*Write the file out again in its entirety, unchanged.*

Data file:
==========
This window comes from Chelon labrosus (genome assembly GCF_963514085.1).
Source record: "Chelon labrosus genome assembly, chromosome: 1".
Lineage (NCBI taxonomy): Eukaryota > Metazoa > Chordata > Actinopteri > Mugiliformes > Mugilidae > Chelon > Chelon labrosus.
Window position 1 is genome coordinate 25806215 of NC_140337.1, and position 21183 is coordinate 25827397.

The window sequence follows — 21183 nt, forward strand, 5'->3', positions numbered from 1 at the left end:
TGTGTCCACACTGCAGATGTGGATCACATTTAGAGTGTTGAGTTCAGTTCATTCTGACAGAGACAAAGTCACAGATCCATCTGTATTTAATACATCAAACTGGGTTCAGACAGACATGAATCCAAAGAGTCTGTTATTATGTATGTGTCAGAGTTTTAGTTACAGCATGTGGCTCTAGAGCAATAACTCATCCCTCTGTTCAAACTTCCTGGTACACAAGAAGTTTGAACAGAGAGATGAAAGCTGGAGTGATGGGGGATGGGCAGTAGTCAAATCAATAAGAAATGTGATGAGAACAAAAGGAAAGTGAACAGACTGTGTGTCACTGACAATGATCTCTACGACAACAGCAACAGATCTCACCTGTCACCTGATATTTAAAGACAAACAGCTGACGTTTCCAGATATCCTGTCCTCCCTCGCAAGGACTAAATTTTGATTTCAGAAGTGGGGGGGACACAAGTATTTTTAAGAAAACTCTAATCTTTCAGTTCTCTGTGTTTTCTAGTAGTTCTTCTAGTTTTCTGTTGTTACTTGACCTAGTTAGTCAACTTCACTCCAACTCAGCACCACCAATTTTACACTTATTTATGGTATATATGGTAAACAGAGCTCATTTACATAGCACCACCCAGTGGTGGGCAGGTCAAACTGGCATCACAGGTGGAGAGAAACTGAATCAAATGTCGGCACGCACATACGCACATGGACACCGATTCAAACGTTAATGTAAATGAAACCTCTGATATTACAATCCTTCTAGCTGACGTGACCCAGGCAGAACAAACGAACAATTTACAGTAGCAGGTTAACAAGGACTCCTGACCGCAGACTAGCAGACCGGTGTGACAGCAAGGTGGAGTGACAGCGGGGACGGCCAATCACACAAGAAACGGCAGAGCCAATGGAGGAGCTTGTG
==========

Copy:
This window comes from Chelon labrosus (genome assembly GCF_963514085.1).
Source record: "Chelon labrosus genome assembly, chromosome: 1".
Lineage (NCBI taxonomy): Eukaryota > Metazoa > Chordata > Actinopteri > Mugiliformes > Mugilidae > Chelon > Chelon labrosus.
Window position 1 is genome coordinate 25806215 of NC_140337.1, and position 21183 is coordinate 25827397.

The window sequence follows — 21183 nt, forward strand, 5'->3', positions numbered from 1 at the left end:
TGTGTCCACACTGCAGATGTGGATCACATTTAGAGTGTTGAGTTCAGTTCATTCTGACAGAGACAAAGTCACAGATCCATCTGTATTTAATACATCAAACTGGGTTCAGACAGACATGAATCCAAAGAGTCTGTTATTATGTATGTGTCAGAGTTTTAGTTACAGCATGTGGCTCTAGAGCAATAACTCATCCCTCTGTTCAAACTTCCTGGTACACAAGAAGTTTGAACAGAGAGATGAAAGCTGGAGTGATGGGGGATGGGCAGTAGTCAAATCAATAAGAAATGTGATGAGAACAAAAGGAAAGTGAACAGACTGTGTGTCACTGACAATGATCTCTACGACAACAGCAACAGATCTCACCTGTCACCTGATATTTAAAGACAAACAGCTGACGTTTCCAGATATCCTGTCCTCCCTCGCAAGGACTAAATTTTGATTTCAGAAGTGGGGGGGACACAAGTATTTTTAAGAAAACTCTAATCTTTCAGTTCTCTGTGTTTTCTAGTAGTTCTTCTAGTTTTCTGTTGTTACTTGACCTAGTTAGTCAACTTCACTCCAACTCAGCACCACCAATTTTACACTTATTTATGGTATATATGGTAAACAGAGCTCATTTACATAGCACCACCCAGTGGTGGGCAGGTCAAACTGGCATCACAGGTGGAGAGAAACTGAATCAAATGTCGGCACGCACATACGCACATGGACACCGATTCAAACGTTAATGTAAATGAAACCTCTGATATTACAATCCTTCTAGCTGACGTGACCCAGGCAGAACAAACGAACAATTTACAGTAGCAGGTTAACAAGGACTCCTGACCGCAGACTAGCAGACCGGTGTGACAGCAAGGTGGAGTGACAGCGGGGACGGCCAATCACACAAGAAACGGCAGAGCCAATGGAGGAGCTTGTG